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PSYB30 1

Chapter 1- Personality

individual differences characteristics of persons that can be said to differ w/respect to amount or degree from one person to the next. S/A personality traits, schemas are considered part of individual differences
personality traits general, internal, and and comparative dispositions that we attribute to ppl in our initial efforts to sort individuals into beh. categories & to account 4 consistencies we perceive or expect in beh. from 1 situation to the next and over time
self-report questionnaires rationale= most people have a good idea of what their basic traits are
contribution of personality psychology construction & validation of scientifically useful measures of individual differences in personality traits
good trait measures useful to predicting behaviour over time and across situations. employed in efforts to discern biological bases of human beh.
Big Five traits provide a comprehensive description of basic dimensions of variability in human psychological qualities that are implicated in consequential social beh. 5 broad personality traits assumed by some researchers to subsume the entire domain of possible traits. Extraversion-introversion, neuroticism, openness to experience, conscientiousness, & agreeableness
extraversion (E) sociable vs. retiring; fun-loving vs. sober; affectionate vs. reserved; friendly vs. aloof; spontaneous vs. inhibited; talkative vs. quiet
neuroticism (N) worrying vs. calm; nervous vs. at ease; high-strung vs. relaxed; insecure vs. secure; self-pitying vs. self-satisfied; vulnerable vs. hardy
openness to experience (O) original vs. conventional; imaginative vs. down to earth; creative vs. uncreative; broad interests vs. narrow interests; complex vs. simple; curious vs. incurious
agreeableness (A) good-natured vs. irritable; soft-hearted vs. ruthless; courteous vs. rude; forgiving vs.vengeful; sympathetic vs. callous; agreeable vs. disagreeable
conscientiousness (C) conscientiousness vs. negligent; careful vs. careless; reliable vs. undependable; well-organized vs. disorganized; self-disciplined vs. weak-willed; persevering vs. qutting
characteristic adaptations- motivational, cognitive, or developmental concern the meaning of which comes in part frm the particular temporal, situational, or social role-oriented context w/in which it is embedded adaptations s/a goals, schemas motives, plans, & stages comprise level 2 of personality. Level 1 is made up of dispositional traits and level 3 is made up of integrative life stories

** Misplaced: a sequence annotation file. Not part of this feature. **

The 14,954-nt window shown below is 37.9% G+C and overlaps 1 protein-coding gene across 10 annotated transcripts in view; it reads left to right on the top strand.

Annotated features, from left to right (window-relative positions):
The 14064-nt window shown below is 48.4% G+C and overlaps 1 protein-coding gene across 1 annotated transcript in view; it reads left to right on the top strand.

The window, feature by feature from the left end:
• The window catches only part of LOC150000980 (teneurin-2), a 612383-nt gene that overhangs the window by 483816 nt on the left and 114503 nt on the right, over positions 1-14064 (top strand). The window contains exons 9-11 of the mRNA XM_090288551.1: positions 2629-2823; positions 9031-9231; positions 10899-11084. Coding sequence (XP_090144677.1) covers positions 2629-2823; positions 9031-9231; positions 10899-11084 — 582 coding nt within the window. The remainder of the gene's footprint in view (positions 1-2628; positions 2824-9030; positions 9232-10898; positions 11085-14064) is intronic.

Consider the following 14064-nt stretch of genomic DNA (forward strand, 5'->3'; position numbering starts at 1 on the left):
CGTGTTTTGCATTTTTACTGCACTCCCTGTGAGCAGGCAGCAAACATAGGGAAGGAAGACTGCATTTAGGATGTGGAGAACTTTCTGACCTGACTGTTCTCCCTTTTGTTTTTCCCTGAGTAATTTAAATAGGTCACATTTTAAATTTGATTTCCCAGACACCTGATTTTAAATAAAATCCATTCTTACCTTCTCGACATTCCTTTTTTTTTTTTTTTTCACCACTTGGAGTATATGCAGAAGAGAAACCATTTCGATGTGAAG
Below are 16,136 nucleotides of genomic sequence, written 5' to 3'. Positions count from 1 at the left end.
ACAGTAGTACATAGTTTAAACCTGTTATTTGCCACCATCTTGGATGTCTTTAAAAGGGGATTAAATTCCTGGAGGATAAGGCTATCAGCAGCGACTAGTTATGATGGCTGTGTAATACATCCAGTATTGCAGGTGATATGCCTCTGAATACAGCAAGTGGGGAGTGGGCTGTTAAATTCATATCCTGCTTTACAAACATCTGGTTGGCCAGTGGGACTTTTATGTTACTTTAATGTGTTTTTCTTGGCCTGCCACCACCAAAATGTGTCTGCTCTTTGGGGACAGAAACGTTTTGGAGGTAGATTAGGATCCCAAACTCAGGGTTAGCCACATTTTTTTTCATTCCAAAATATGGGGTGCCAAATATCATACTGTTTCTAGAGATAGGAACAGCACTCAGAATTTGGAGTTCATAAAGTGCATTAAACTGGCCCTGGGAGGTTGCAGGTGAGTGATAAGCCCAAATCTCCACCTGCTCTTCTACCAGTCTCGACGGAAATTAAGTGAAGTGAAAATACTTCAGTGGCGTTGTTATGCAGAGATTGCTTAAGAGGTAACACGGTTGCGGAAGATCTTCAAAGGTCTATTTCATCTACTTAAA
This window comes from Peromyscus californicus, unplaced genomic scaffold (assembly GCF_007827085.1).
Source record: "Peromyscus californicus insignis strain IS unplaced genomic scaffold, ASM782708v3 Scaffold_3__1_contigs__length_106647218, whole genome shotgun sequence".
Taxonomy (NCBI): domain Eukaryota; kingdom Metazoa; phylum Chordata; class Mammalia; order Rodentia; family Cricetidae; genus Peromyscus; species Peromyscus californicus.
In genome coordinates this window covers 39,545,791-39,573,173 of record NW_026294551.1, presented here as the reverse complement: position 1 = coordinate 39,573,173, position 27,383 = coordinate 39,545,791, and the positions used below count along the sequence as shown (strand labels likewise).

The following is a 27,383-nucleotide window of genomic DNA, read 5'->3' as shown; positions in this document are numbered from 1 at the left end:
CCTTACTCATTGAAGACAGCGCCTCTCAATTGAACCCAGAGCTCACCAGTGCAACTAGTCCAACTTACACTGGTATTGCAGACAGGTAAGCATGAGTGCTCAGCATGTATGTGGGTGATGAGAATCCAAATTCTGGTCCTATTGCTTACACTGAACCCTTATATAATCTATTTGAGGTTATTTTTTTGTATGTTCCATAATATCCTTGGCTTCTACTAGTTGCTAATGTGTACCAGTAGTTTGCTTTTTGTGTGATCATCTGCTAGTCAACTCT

human motivation theories what people fundamentally desire in life
Cognition & personality theories the role of cognitive factors—values, beliefs, expectancies, schemas, plans, personal constructs, cognitive styles—in human individuality
Developmental theories focuses on the evolution of the self, & its relationships w/others from birth to old age
Sigmund Freud (1900/1953); motivational unconscious drives/needs for sexuality & aggression
Henry Murray (1938); motivational more than 20 psychogenic needs, s/a needs for achievement, power, affiliation/intimacy
Carl Rogers (1951); motivational fundamental need for self-actualization motivates healthy, growth-inducing behavior
Abraham Maslow (1968); motivational hierarchy of needs, running from physiological and safety needs to esteem and actualization needs
Deci & Ryan (1991); motivational 3 basic growth needs; autonomy competence, relatedness
George Kelly (1955); social-cognitive psychology of personal constructs: basic categories for construing subjective experience
Cantor & Kihlstrom (1987); social-cognitive social intelligence: schema & skills
Erik Erikson (1963); self-developmental 8 stages of psychosocial development
Jane Loevinger (1976); self-developmental stages of ego development
Characteristic Adaptations (eg. Goals, motives, & life plans; religious values & beliefs; cognitive schemas; psychosocial stages; developmental tasks) particular facets of personality that describe personal adaptations to motivational, cognitive, & developmental challenges & tasks. Usually contextualized in time, place, situation or social role
integrative life stories an internalized & evolving narrative of the self that integrates the reconstructed past, perceived present, & anticipated future in order to provide a life w/a sense of unity & purpose
life story is an identity, and as the identity of an individual changes so does the story
Interpreting peoples’ life stories ppl actively & more-or-less consciously make meaning out of their own lives in terms of narratives that are prevalent in their own cultures. Pick & choose from diff. stories in their culture to help in the creation of narrative stories
Other approaches to interpretation incl. stories are shaped by forces over which individuals have little control, that life stories are fragmented & often false, & that individuals don’t & can’t know what the real meanings of their lives are.
Psychoanalytic way of interpreting life stories interpretation is always a matter of delving deep beneath the surface narrative. Seeking out a deeper meaning and underlying conflicts
Dispositional Traits (eg. Dominance, tendency towards depression, & punctuality) Broad dimensions of personality that describe assumedly internal, global, & stable individual differences in beh., thought,& feeling. Traits account for consistency in individual functioning across diff. situations & over time
Life stories (eg. Earliest memory, reconstruction of childhood, anticipations of future self; rags-to-riches stories) evolving & integrative incl. past, present, & future; address the prblms of identity & integration in personality—prblms especially characteristic of modern adulthood (modern societies)
Created by: Ugly.Beauty
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